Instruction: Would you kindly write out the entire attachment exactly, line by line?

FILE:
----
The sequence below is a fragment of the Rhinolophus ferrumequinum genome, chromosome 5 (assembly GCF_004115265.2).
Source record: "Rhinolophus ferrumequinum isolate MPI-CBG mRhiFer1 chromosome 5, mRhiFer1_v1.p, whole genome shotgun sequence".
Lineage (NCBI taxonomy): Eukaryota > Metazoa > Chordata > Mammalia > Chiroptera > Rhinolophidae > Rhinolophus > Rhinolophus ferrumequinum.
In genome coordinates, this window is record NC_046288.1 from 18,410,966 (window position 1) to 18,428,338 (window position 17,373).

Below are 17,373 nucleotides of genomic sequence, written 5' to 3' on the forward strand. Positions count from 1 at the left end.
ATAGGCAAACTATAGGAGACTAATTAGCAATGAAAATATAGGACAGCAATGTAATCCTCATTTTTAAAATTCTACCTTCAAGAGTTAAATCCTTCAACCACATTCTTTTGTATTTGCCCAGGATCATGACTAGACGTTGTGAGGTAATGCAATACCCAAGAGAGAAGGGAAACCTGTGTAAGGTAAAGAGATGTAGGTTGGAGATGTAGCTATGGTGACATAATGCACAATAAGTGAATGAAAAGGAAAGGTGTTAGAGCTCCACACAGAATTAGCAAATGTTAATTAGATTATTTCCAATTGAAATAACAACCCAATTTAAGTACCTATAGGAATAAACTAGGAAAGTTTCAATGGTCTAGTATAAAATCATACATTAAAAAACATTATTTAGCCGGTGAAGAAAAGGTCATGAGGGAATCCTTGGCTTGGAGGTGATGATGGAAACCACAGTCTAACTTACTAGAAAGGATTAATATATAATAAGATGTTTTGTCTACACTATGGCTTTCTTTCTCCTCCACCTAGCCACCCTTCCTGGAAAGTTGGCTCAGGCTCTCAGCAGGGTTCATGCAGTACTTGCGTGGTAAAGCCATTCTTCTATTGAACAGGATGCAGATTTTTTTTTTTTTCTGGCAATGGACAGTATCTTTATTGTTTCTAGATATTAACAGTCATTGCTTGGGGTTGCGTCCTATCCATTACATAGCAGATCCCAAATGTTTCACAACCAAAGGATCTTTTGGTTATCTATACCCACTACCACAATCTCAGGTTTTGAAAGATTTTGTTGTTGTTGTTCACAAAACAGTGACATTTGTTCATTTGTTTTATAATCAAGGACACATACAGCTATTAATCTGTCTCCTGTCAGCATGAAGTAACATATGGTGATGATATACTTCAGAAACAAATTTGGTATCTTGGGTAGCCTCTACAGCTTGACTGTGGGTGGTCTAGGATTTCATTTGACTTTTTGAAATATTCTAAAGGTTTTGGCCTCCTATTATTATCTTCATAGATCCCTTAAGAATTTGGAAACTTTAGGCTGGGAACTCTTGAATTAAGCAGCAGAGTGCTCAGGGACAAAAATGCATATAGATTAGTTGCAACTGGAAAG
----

The sequence below is a fragment of the Rhinolophus ferrumequinum genome, chromosome 5 (assembly GCF_004115265.2).
Source record: "Rhinolophus ferrumequinum isolate MPI-CBG mRhiFer1 chromosome 5, mRhiFer1_v1.p, whole genome shotgun sequence".
Lineage (NCBI taxonomy): Eukaryota > Metazoa > Chordata > Mammalia > Chiroptera > Rhinolophidae > Rhinolophus > Rhinolophus ferrumequinum.
In genome coordinates, this window is record NC_046288.1 from 18,410,966 (window position 1) to 18,428,338 (window position 17,373).

Below are 17,373 nucleotides of genomic sequence, written 5' to 3' on the forward strand. Positions count from 1 at the left end.
ATAGGCAAACTATAGGAGACTAATTAGCAATGAAAATATAGGACAGCAATGTAATCCTCATTTTTAAAATTCTACCTTCAAGAGTTAAATCCTTCAACCACATTCTTTTGTATTTGCCCAGGATCATGACTAGACGTTGTGAGGTAATGCAATACCCAAGAGAGAAGGGAAACCTGTGTAAGGTAAAGAGATGTAGGTTGGAGATGTAGCTATGGTGACATAATGCACAATAAGTGAATGAAAAGGAAAGGTGTTAGAGCTCCACACAGAATTAGCAAATGTTAATTAGATTATTTCCAATTGAAATAACAACCCAATTTAAGTACCTATAGGAATAAACTAGGAAAGTTTCAATGGTCTAGTATAAAATCATACATTAAAAAACATTATTTAGCCGGTGAAGAAAAGGTCATGAGGGAATCCTTGGCTTGGAGGTGATGATGGAAACCACAGTCTAACTTACTAGAAAGGATTAATATATAATAAGATGTTTTGTCTACACTATGGCTTTCTTTCTCCTCCACCTAGCCACCCTTCCTGGAAAGTTGGCTCAGGCTCTCAGCAGGGTTCATGCAGTACTTGCGTGGTAAAGCCATTCTTCTATTGAACAGGATGCAGATTTTTTTTTTTTTCTGGCAATGGACAGTATCTTTATTGTTTCTAGATATTAACAGTCATTGCTTGGGGTTGCGTCCTATCCATTACATAGCAGATCCCAAATGTTTCACAACCAAAGGATCTTTTGGTTATCTATACCCACTACCACAATCTCAGGTTTTGAAAGATTTTGTTGTTGTTGTTCACAAAACAGTGACATTTGTTCATTTGTTTTATAATCAAGGACACATACAGCTATTAATCTGTCTCCTGTCAGCATGAAGTAACATATGGTGATGATATACTTCAGAAACAAATTTGGTATCTTGGGTAGCCTCTACAGCTTGACTGTGGGTGGTCTAGGATTTCATTTGACTTTTTGAAATATTCTAAAGGTTTTGGCCTCCTATTATTATCTTCATAGATCCCTTAAGAATTTGGAAACTTTAGGCTGGGAACTCTTGAATTAAGCAGCAGAGTGCTCAGGGACAAAAATGCATATAGATTAGTTGCAACTGGAAAG